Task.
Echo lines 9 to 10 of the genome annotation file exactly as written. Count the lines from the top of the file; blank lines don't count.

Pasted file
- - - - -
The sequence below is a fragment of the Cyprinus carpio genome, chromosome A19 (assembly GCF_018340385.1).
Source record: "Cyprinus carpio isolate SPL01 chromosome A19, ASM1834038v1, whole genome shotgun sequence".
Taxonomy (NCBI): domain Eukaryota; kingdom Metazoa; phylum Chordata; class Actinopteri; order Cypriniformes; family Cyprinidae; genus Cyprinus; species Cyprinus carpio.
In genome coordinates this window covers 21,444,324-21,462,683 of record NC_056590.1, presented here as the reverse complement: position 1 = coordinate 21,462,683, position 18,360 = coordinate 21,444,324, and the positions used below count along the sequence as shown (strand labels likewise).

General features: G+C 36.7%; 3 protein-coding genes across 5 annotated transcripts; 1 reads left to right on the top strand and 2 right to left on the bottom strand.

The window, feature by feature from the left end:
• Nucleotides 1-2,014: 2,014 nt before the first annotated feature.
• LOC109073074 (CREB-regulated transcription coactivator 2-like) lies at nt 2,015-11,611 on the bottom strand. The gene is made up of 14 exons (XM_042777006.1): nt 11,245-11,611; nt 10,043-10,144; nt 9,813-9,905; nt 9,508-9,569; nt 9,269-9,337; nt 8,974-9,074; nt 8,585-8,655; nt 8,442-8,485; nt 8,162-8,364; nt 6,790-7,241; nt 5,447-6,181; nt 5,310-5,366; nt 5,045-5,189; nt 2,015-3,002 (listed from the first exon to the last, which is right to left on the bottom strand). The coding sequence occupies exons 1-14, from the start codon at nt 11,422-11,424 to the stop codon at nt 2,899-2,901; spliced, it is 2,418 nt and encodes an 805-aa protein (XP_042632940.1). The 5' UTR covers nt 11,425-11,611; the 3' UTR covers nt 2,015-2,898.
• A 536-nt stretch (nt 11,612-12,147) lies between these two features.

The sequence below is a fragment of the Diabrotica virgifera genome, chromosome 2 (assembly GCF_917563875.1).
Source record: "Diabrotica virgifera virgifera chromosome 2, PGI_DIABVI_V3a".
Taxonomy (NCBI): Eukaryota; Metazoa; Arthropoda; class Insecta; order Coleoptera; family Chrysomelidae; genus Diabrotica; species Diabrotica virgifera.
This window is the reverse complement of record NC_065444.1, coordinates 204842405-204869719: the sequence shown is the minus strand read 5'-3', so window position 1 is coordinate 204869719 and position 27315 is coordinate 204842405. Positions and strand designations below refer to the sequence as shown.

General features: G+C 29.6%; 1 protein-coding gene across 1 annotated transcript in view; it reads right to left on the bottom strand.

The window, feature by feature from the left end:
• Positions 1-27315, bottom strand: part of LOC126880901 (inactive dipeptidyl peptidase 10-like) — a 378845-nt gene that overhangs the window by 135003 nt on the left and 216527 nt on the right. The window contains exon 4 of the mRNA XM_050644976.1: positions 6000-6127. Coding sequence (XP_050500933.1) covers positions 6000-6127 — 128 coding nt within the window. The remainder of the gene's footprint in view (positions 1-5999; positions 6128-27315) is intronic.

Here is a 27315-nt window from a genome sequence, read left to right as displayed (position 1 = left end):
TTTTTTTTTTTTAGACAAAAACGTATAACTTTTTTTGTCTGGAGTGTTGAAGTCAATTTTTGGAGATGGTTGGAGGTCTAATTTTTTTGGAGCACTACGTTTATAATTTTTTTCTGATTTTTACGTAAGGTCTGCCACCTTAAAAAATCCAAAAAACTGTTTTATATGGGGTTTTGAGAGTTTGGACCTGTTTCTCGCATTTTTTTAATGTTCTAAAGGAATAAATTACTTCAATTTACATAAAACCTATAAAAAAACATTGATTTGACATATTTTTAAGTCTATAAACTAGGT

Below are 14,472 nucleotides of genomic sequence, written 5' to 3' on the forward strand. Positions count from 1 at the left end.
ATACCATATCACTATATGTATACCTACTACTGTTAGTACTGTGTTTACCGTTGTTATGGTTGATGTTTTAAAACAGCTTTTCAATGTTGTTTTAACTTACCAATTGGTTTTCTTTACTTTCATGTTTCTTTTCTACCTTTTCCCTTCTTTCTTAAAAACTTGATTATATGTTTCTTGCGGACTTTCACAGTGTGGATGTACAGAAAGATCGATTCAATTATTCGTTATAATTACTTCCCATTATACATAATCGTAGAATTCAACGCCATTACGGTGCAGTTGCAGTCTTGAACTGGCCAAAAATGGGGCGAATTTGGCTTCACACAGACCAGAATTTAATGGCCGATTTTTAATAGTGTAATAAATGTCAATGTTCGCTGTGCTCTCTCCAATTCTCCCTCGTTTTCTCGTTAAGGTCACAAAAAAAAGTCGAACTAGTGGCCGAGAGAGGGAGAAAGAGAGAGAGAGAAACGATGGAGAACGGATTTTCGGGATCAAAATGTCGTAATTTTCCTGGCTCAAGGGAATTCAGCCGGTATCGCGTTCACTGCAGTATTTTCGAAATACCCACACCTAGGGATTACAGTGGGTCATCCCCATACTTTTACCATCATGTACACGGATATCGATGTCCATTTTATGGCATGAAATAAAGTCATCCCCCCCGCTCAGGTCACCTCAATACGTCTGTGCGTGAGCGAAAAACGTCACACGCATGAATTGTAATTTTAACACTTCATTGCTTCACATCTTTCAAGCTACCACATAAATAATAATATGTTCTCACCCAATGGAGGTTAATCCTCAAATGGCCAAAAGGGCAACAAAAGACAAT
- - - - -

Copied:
• A 536-nt stretch (nt 11,612-12,147) lies between these two features.

The sequence below is a fragment of the Diabrotica virgifera genome, chromosome 2 (assembly GCF_917563875.1).